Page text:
COVID-19 is causing profound disruptions in global health and economy, even affecting the lives of school children. In September 2020, closures of educational institutions were in effect in more than 180 countries, affecting 80% of the global student population. Similarly, the HKSAR government ordered complete or partial school closure during January 2020, affecting more than 800,000 students citywide. This unprecedented level of quarantine has prohibited outdoor activities and restricted daily routines to indoor activities. The impact of the COVID-19 pandemic on myopia incidence and progression among school children remain unknown.
In response, the Faculty of Medicine of The Chinese University of Hong Kong (CUHK) conducted a prospective population-based study to evaluate the impact of the COVID-19 pandemic on myopia incidence and progression among school-aged children in Hong Kong. These findings have been published in the international journal British Journal of Ophthalmology. The team hopes that their findings can be a warning to eye care professionals, educators and parents, that collective efforts are required to prevent childhood myopia, a potential public health crisis as a result of COVID-19.
Hong Kong has the highest prevalence of myopia worldwide
Myopia is the most common ocular disease worldwide and is responsible for multiple ocular complications highly risky to irreversible vision loss later in life due to excessive eyeball growth in myopia. It is predicted that approximately half of the world’s population will be myopic by 2050, with the highest prevalence in East Asia. Before COVID-19, Hong Kong already has the most common and serious myopia in the world, affecting more than 40% of our school children.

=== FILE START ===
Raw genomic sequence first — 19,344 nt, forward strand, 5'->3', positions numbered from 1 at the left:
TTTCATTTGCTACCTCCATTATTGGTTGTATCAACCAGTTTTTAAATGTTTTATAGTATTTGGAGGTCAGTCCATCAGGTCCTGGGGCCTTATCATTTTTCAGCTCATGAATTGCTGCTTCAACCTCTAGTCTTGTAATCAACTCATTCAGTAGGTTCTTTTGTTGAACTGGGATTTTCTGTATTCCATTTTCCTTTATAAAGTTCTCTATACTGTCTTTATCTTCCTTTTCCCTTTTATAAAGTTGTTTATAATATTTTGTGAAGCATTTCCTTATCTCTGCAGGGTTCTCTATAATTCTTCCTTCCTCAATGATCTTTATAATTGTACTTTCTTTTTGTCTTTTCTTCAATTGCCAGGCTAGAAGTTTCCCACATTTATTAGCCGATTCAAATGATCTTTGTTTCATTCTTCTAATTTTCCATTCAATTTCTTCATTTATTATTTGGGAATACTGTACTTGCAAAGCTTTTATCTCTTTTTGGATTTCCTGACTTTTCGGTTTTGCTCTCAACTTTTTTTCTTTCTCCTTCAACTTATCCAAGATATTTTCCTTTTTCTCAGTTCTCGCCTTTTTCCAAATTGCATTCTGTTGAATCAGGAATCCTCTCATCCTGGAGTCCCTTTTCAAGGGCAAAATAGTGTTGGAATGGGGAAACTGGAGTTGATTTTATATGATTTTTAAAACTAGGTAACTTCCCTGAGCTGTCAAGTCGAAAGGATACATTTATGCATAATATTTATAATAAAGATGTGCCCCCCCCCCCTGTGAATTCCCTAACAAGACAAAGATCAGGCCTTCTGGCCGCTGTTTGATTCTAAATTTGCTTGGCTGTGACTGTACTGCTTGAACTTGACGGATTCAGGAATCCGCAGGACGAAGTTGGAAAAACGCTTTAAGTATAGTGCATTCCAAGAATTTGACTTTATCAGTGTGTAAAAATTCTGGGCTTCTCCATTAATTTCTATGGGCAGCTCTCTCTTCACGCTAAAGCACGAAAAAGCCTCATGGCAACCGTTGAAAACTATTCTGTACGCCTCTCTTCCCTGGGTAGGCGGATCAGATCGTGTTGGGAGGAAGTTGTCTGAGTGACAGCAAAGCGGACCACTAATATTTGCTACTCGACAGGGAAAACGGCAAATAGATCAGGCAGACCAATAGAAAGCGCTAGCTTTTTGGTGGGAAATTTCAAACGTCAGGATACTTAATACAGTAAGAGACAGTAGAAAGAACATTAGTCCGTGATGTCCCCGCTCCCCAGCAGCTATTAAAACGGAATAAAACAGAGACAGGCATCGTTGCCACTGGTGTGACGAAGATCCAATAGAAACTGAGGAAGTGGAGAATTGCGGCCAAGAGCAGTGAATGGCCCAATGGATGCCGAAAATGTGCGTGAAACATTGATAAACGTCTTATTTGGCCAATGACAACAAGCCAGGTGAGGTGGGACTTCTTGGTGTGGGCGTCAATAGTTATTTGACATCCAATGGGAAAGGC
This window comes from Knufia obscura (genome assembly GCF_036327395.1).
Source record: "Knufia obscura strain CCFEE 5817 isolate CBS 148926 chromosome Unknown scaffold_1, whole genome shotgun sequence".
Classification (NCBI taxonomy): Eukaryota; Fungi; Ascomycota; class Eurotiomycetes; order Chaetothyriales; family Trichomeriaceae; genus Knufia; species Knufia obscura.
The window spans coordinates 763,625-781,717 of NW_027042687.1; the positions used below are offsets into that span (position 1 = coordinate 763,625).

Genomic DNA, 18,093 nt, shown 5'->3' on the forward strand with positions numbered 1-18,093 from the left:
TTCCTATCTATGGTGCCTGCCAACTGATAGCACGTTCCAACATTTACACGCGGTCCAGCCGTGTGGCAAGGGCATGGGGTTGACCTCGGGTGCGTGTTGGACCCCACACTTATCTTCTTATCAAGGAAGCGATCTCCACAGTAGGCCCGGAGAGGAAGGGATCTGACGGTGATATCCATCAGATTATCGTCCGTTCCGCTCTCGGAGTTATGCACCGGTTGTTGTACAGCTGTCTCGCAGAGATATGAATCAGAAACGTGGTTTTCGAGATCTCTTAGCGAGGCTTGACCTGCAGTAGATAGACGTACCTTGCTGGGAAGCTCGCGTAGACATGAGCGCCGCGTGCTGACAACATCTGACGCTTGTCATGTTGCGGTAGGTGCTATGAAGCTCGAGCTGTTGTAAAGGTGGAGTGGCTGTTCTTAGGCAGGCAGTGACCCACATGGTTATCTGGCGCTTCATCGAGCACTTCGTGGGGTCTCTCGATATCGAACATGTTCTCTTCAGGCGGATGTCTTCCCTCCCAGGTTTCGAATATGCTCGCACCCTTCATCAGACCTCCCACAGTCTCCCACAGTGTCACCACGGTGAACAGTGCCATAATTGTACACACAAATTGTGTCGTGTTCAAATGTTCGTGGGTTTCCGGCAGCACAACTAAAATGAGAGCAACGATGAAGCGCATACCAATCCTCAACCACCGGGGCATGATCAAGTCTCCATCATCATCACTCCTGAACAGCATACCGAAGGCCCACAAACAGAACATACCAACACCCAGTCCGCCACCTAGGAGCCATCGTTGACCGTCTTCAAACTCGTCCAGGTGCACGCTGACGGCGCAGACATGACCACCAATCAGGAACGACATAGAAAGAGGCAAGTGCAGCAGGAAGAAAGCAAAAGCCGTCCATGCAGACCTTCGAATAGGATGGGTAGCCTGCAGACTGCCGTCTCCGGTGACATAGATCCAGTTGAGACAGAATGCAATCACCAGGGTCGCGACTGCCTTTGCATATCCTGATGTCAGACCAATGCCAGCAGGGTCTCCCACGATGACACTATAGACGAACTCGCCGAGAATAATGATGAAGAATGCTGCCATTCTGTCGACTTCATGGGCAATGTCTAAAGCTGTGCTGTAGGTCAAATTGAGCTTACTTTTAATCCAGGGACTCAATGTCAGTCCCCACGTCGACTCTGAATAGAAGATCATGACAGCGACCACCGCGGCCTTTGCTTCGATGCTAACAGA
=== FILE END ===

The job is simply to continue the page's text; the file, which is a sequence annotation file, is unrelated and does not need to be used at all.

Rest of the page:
Professor Clement CY THAM, Chairman and S. H. Ho Professor of Ophthalmology and Visual Sciences from the Department of Ophthalmology and Visual Sciences, Faculty of Medicine at CUHK remarked, “The concern of a myopia boom in children during COVID-19 hits particularly close to home, as Hong Kong is one of the world’s most densely populated cities, with the overwhelming majority of the population living in urban areas, where outdoor spaces are hard to come by. Under these circumstances, schoolchildren are spending significantly less time outdoors and more time on near work. These two behaviors are associated with myopia development and progression.”
Professor Calvin CP Pang, S.H. Ho Research Professor of Visual Sciences, The Chinese University of Hong Kong and Director of the Shantou University / The Chinese University of Hong Kong Joint Shantou International Eye Center explained, “High myopia (above -6.00 diopters) can lead to sight-threatening complications, including glaucoma, retinal detachment and cataract. Wearing glasses or having laser refractive surgery can help improve vision, but cannot resolve the eyeball elongation problem or the risk of complications, therefore prevention should be the priority.”
COVID-19 triggered myopia boom